Written by- Dr. Aditi Nanda
Penicillin was the first antibiotic to be used for clinical use in the year 1941. Ever since, there’s been a vast variety of antibiotics being produced and used. These drug work by multiple mechanisms; some inhibit cell wall synthesis (penicillin, cephalosporins), some damage the cell membrane (Amphotericin B, Nystatin), others inhibit protein synthesis (tetracycline, erythromycin), and there are others that inhibit DNA function (rifampicin) and interfere in metabolism (sulphonamides).
Antibiotics can be bacteriostatic (sulphonamides, tetracycline) or bactericidal (penicillin, cephalosporins, rifampicin). They can be narrow (penicillin) or broad spectrum (tetracycline).
Success and failure
The success of antibiotic therapy depends upon attainment of sufficient concentration of the drug at the site of infection and sensitivity of the drug to the infectious microorganism.
Antibiotics have now been long used, or I should say overused. This has led to a major problem of failure of antibiotics treatment due to acquired resistance of the drug by the microorganism. This occurs by change in DNA (mutation). This can be prevented by limiting the use of antibiotics to only when required, selecting the correct choice of antibiotic, its dose and duration of intake. Combinations of antibiotics can be used in severe infections to delay the development of resistance.
There are some general considerations while choosing an antibiotic. Not all drugs can be given to all age groups. For e.g., sulphonamides are contraindicated in new born because they displace bilirubin from its binding site, which then reaches the brain due to weak blood brain barrier and causes kernicterus. Similarly, tetracyclines are to be avoided in renal and hepatic failure because there is increased risk of drug toxicity due to poor drug metabolism.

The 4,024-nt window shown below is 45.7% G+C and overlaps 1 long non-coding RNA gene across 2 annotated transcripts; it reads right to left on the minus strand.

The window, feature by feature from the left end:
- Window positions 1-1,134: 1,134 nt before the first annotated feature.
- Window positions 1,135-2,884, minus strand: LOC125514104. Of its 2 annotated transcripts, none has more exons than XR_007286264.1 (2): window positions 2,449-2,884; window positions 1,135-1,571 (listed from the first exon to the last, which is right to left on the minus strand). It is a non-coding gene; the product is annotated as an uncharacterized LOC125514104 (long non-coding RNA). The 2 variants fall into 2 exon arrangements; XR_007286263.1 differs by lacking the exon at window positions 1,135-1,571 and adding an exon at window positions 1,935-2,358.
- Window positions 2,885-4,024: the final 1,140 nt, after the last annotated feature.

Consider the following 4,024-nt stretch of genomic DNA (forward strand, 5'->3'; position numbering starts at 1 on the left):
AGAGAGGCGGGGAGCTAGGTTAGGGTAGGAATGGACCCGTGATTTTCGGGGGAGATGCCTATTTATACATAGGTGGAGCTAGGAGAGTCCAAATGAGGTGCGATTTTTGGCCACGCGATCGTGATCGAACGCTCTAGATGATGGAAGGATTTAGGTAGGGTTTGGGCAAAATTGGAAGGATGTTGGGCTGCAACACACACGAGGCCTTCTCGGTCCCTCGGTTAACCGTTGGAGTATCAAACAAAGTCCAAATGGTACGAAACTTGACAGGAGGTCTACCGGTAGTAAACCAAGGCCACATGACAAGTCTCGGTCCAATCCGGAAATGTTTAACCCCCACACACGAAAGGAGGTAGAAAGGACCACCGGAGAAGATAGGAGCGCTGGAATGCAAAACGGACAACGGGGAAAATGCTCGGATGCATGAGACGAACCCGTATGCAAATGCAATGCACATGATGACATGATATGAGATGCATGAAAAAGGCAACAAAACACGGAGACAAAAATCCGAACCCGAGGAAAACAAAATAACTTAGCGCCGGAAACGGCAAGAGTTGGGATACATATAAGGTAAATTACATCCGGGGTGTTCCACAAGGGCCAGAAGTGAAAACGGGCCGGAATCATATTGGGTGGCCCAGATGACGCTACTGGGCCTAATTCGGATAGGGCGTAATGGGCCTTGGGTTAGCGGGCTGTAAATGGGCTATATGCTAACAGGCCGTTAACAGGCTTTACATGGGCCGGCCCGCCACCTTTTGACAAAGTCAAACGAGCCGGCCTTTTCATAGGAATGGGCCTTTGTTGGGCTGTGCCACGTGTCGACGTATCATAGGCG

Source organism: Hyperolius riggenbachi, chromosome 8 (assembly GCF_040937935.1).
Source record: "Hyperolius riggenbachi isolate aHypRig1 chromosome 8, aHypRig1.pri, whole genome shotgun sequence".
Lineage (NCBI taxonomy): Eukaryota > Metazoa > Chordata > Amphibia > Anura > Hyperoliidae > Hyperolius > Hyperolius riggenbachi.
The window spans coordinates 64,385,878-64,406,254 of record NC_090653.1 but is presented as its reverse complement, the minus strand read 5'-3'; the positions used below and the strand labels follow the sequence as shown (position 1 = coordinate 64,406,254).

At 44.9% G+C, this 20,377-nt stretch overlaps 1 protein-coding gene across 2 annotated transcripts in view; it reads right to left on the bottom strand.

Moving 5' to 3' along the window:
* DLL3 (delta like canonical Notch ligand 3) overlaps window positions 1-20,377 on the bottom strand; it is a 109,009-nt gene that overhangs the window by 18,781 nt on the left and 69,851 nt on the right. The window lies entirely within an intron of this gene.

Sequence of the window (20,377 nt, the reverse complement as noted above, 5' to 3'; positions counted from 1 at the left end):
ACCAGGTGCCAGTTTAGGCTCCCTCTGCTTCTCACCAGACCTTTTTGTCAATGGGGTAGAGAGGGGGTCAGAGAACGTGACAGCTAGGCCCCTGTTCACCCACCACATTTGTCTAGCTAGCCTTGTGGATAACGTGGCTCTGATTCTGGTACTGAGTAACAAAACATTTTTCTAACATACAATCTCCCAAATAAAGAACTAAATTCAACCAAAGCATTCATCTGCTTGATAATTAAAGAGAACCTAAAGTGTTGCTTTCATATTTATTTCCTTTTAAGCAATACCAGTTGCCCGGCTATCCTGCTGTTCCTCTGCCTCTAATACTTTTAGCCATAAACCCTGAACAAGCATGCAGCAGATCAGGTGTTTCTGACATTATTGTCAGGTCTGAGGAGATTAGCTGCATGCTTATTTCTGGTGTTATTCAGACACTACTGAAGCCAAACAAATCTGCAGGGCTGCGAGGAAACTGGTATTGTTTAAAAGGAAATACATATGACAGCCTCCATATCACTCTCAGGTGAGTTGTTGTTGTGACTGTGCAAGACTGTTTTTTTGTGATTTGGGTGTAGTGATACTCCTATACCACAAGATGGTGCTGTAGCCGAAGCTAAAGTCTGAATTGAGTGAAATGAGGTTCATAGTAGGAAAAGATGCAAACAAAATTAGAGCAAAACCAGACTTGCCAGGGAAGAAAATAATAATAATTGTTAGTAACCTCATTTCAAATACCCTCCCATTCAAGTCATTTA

Antibiotics aren’t given only when there’s an infection. In many cases, where there is a high chance of an infection being developed, antibiotics are used prophylactically. For e.g., pre and post-surgery, post-exposure to infection (syphilis), in immunocompromised patients (HIV-AIDS), in patients receiving anticancer drugs (reduced immunity), in areas of disease endemic (malaria), in patients with valvular heart disease (because they are at increased risk of bacterial endocarditis), in doctors to prevent nosocomial infections (hospital induced), etc.
Superinfections means appearance of new infections due to use of antibiotics. Antibiotics, especially broad spectrum alter the normal microflora of the body as well, what we call the ‘good’ bacteria. Due to this reduced competition for nutrition, the opportunistic bacteria flourishes.
Probiotics are the products that contain viable, non-pathogenic bacteria, the ‘good’ microbes. These are usually advised to reduce the chances of superinfections. Some of the commonly used probiotics are lactobacillus, enterococcus, Bifidobacterium etc. Some of the foods rich in probiotics are yogurt, cheese, buttermilk, green peas, olive pickles, etc.
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